I suspect we can actually find more sources like this in some of the other sagas as well if we look a little harder. This is very interesting stuff, this entire thread has been very interesting, thank you.

J

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Dan Howard




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PostPosted: Fri 30 Jan, 2009 1:36 am    Post subject:         Reply with quote

Ste Kenwright wrote:
:
and LIBER VII:
Tum vero conspectissimum virtutis argumentum exhibuit. Quippe subarmali tantum subucula fretus inermem telis thoracem opposuit.

It was then that he gave a notable exhibition of valour; for defended only by a shirt under his shoulders, he fronted the spears with unarmed breast.

So what exactly is the word subarmali describing? A tunic? underwear? an arming garment? The phrase "unarmed breast" suggests that it was just regular clothing.


Quote:
The description I refer to in my post on the topic 'Thoromachus' (thoracomachus) of the garment being 'a finger thick' is from the anonymous C6th Byzantine Treatise on Strategey Section 16 (George T. Dennis (Ed. and Transl.), 1985, Three Byzantine Military Treatises, Washington). It's called a himation (tunic).
"Armor for the head, breastplates, and shin guards should be heavy enough to ward off injury nut not so heavy as to be burdensome and wear down the strength of the soldiers before they get into action. These should provide protection not only because of their material strength but because of their design and their smoothness, which should cause missiles to glance off and fall to the ground. There should also be a space between the armor and the body. It should not be worn directly over ordinary clothing, as some do to keep down the weight of the armor, but over a garment at least a finger thick (daktylos)... The rest of the troops may be provided with coats of mail, breastplates and head coverings fashioned of felt or leather... so that the rough material does not chafe the skin, they should wear padded garments (peristedidia, lit. 'cheast-wrappers') under them, as we recommend for iron breastplates and other items."

This suggests to me that the garment was intended to be worn under rigid armour such as a metal cuirass or perhaps lamellar. Mail is not rigid.

Quote:
In that post I also give the reference for Mike Bishop's article on this subject.

'Subarmalo' appears in the inventory on the Vindolanda Tablet 184, but in a fragmentory section.

'Subarmalis', is used in the Scriptores Historiae Augustae VI 1.1 (perhaps late C4th), but I haven't tracked down the quote for you yet. Perhaps it's time to knock off anyway, I wouldn't want to overdo it...

Hope that helps Happy


Yes it helps to demonstrate that the Romans made use of such a garment. There is nothing to imply that it was worn under mail. Segmentata cannot be worn without a padded undergarment. Mail does not need it - especially if it had its own integrated liner.
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Dan Howard




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PostPosted: Fri 30 Jan, 2009 1:58 am    Post subject:         Reply with quote

Jean Henri Chandler wrote:
Dan Howard wrote:
I'm still waiting for something that dates before the Middle Ages. There are plenty of examples of arming garments being worn under mail in the Middle Ages and beyond.


You are playing games as usual, and nobody is here to satisfy you Dan. You have raised one dubious absurd objection or segue after another only to have them shot down one by one, then you throw out a new one.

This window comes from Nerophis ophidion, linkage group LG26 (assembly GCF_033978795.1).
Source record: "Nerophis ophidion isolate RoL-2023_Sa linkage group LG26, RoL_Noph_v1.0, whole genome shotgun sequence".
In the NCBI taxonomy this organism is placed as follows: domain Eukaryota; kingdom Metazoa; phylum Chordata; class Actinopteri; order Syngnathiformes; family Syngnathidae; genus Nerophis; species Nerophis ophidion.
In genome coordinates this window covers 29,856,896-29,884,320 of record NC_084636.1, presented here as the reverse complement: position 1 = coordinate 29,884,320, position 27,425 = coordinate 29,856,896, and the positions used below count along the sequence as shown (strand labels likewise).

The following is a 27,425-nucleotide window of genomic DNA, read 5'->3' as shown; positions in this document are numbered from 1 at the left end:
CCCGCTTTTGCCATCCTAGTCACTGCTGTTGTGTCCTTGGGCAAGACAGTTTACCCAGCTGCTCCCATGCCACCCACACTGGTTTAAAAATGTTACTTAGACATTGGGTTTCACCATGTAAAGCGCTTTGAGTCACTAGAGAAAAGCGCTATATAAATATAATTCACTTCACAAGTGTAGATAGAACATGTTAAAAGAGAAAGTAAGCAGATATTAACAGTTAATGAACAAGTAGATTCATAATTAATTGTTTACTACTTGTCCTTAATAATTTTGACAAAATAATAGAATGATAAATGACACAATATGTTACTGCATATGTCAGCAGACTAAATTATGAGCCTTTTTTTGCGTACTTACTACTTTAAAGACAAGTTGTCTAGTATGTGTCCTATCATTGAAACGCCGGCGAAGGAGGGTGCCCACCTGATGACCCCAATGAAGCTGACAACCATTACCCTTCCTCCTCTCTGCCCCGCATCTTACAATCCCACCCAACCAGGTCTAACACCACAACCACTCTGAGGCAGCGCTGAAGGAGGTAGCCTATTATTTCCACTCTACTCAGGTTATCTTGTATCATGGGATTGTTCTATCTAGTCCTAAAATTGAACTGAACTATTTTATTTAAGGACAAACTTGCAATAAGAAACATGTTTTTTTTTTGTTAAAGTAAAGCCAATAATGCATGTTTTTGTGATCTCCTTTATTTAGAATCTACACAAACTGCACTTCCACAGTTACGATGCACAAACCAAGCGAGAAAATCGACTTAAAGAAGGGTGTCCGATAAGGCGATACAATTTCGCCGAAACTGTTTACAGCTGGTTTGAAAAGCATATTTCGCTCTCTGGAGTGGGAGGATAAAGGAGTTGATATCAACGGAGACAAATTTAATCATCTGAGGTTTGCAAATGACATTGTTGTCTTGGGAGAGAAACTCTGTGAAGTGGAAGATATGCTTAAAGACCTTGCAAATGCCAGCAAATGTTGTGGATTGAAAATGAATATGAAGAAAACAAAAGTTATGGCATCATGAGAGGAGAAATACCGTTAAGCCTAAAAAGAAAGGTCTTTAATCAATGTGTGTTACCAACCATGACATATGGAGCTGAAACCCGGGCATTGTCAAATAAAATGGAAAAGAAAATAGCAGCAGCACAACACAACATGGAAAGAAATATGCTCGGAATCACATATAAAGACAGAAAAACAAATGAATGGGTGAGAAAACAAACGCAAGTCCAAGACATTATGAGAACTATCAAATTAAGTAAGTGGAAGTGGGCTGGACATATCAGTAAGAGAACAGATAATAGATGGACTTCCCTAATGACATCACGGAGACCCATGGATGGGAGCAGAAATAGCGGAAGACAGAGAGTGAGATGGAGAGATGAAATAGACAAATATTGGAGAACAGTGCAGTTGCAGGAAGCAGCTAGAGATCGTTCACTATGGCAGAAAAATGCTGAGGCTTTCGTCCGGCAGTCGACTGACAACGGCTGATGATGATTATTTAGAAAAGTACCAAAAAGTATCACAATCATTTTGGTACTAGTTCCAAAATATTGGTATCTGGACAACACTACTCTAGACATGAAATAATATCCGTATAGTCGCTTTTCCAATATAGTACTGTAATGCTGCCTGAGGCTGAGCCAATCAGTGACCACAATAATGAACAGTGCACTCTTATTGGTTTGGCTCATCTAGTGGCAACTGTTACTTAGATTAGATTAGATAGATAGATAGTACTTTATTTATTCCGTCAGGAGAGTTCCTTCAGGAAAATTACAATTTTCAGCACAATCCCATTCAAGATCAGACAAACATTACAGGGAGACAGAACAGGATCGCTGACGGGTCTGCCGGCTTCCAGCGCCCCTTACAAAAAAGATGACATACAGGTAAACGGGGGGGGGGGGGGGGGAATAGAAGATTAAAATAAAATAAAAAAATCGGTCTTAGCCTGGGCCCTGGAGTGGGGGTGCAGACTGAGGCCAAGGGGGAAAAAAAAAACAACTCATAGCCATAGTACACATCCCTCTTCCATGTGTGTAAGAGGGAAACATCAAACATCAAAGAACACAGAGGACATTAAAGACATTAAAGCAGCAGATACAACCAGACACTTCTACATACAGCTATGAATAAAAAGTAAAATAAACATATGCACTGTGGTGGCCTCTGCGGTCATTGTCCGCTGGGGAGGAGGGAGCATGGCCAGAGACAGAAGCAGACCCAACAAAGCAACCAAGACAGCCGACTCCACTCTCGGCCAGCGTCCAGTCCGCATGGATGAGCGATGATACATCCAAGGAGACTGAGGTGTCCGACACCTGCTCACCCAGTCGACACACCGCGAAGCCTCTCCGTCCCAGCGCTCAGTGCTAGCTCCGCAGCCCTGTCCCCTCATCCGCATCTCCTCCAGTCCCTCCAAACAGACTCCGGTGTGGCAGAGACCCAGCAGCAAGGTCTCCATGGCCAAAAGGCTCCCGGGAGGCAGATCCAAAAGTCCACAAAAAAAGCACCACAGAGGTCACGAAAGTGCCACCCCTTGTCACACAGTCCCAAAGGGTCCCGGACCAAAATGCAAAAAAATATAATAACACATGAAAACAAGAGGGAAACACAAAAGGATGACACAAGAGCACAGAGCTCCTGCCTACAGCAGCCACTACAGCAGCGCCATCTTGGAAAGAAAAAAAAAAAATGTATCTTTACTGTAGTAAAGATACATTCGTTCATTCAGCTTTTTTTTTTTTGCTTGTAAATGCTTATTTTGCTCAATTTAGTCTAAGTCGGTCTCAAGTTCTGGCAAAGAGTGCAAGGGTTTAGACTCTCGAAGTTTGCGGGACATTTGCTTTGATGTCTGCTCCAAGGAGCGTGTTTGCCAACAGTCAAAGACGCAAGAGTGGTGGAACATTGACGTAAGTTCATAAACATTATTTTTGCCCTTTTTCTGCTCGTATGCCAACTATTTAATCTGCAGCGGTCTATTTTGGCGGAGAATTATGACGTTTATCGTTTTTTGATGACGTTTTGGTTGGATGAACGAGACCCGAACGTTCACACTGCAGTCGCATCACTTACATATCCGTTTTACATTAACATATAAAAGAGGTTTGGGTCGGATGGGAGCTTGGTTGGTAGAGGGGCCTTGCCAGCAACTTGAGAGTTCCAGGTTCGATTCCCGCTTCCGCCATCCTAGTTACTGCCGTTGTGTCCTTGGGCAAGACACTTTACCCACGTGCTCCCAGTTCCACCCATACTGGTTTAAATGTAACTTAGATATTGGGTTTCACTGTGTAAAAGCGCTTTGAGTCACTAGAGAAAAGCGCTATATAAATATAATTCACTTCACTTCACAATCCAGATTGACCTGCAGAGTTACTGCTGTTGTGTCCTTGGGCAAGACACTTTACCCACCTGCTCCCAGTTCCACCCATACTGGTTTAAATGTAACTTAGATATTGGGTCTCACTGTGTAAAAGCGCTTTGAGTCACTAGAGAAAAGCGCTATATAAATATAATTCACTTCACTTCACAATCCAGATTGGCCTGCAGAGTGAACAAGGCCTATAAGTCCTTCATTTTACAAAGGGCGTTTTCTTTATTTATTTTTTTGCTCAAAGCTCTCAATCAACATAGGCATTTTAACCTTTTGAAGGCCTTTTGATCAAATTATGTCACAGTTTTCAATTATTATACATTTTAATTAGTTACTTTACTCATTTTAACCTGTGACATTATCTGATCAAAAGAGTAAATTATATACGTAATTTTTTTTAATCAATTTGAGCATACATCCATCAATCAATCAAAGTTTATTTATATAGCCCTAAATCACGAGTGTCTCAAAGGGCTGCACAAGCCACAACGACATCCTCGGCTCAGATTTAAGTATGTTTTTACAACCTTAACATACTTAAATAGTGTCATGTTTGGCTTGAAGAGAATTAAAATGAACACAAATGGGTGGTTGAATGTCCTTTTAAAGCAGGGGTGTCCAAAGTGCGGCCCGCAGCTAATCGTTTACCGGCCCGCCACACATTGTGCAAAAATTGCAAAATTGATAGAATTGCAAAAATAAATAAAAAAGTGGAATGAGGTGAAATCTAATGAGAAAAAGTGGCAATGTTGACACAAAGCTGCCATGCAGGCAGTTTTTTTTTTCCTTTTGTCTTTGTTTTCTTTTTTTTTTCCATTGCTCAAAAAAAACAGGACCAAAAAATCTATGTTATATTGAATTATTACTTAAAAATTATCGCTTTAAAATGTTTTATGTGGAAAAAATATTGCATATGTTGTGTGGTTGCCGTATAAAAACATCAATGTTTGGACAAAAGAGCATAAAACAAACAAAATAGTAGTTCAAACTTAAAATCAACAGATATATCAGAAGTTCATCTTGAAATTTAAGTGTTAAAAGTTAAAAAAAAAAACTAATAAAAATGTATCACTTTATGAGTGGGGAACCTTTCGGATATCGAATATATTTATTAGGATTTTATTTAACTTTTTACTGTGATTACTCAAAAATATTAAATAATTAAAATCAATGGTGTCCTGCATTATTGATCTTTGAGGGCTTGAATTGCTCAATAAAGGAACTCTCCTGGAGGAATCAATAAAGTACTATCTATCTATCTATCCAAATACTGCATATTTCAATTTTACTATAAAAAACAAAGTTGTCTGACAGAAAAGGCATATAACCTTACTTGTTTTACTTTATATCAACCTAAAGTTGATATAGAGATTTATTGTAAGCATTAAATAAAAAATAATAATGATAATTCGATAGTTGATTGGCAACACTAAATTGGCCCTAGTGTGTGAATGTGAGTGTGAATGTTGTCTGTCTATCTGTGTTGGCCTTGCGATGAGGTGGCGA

Based on your logic I can use a photo of 16th century European plate armour as evidence that the Egyptians wore it a thousand years earlier.

Quote:
He also mentions that Military Kaftans are depicted in a fresco found during the excavation of the Dura Europos Synagogue, which dates from the 3rd Century AD, and also in early Alexandrian era depictions of Persian Cavalry.

http://en.wikipedia.org/wiki/Dura-Europos_synagogue

How is this evidence of padding being worn under mail?

Quote:
You also have apparently been confused enough to forget about linothorax, and the numerous Byzantine references to padded armor which are contemporaneous to the Viking era and before.

How is this evidence of padding being worn under mail?
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Jean Henri Chandler




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PostPosted: Fri 30 Jan, 2009 5:13 am    Post subject:         Reply with quote

Dan Howard wrote:
Quote:
You also have apparently been confused enough to forget about linothorax, and the numerous Byzantine references to padded armor which are contemporaneous to the Viking era and before.

How is this evidence of padding being worn under mail?


Dan, you really amaze me. I have lost respect for you in this discussion. I just posted 4 images if Byzantine ikons where you can clearly see the padded garment worn under their armor, look at their forearms.

I don't think you are intellectually honest, you are obviously desperately invested in the idea that padded garments were not worn under mail, regardless of the evidence either way. There will be no way to convince you of anything, because your agenda is not to learn, but to obfuscate. Not unusual in internet discussions i guess, but I'm not engaging with you any more on this, it's a waste of time. Other people reading the thread can draw their own conclusions. I've learned a lot myself.

J

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Daniel Staberg




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PostPosted: Fri 30 Jan, 2009 5:51 am    Post subject:         Reply with quote

Jean,
Can I assume that I and any other who like Dan woudl like to see evidence and sources for the viking use of padded garments under mail that would pass muster in an academic ccontext are also " intellectually dishonest"?